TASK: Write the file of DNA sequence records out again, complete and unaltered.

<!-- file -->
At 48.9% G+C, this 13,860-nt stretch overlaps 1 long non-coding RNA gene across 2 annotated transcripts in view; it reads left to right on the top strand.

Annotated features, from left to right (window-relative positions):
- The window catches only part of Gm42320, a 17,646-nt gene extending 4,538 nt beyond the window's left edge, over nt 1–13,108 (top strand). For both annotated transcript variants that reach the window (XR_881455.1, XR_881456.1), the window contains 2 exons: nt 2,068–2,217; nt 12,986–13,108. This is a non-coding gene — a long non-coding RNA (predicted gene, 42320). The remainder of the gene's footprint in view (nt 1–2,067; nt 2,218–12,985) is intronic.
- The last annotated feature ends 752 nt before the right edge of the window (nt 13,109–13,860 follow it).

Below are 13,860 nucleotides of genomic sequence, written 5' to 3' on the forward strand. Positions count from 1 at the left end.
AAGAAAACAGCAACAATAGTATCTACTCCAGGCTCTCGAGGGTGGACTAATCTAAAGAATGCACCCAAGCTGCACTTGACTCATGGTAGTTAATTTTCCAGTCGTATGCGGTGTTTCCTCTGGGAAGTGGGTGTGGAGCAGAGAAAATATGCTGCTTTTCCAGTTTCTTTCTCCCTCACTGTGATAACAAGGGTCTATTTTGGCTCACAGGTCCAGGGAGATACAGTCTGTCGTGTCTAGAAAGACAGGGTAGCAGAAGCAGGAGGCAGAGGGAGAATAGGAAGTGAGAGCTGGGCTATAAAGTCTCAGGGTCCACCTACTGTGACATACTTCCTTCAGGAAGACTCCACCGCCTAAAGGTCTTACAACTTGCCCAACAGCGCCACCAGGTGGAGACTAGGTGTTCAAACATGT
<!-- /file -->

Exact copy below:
At 48.9% G+C, this 13,860-nt stretch overlaps 1 long non-coding RNA gene across 2 annotated transcripts in view; it reads left to right on the top strand.

Annotated features, from left to right (window-relative positions):
- The window catches only part of Gm42320, a 17,646-nt gene extending 4,538 nt beyond the window's left edge, over nt 1–13,108 (top strand). For both annotated transcript variants that reach the window (XR_881455.1, XR_881456.1), the window contains 2 exons: nt 2,068–2,217; nt 12,986–13,108. This is a non-coding gene — a long non-coding RNA (predicted gene, 42320). The remainder of the gene's footprint in view (nt 1–2,067; nt 2,218–12,985) is intronic.
- The last annotated feature ends 752 nt before the right edge of the window (nt 13,109–13,860 follow it).

Below are 13,860 nucleotides of genomic sequence, written 5' to 3' on the forward strand. Positions count from 1 at the left end.
AAGAAAACAGCAACAATAGTATCTACTCCAGGCTCTCGAGGGTGGACTAATCTAAAGAATGCACCCAAGCTGCACTTGACTCATGGTAGTTAATTTTCCAGTCGTATGCGGTGTTTCCTCTGGGAAGTGGGTGTGGAGCAGAGAAAATATGCTGCTTTTCCAGTTTCTTTCTCCCTCACTGTGATAACAAGGGTCTATTTTGGCTCACAGGTCCAGGGAGATACAGTCTGTCGTGTCTAGAAAGACAGGGTAGCAGAAGCAGGAGGCAGAGGGAGAATAGGAAGTGAGAGCTGGGCTATAAAGTCTCAGGGTCCACCTACTGTGACATACTTCCTTCAGGAAGACTCCACCGCCTAAAGGTCTTACAACTTGCCCAACAGCGCCACCAGGTGGAGACTAGGTGTTCAAACATGT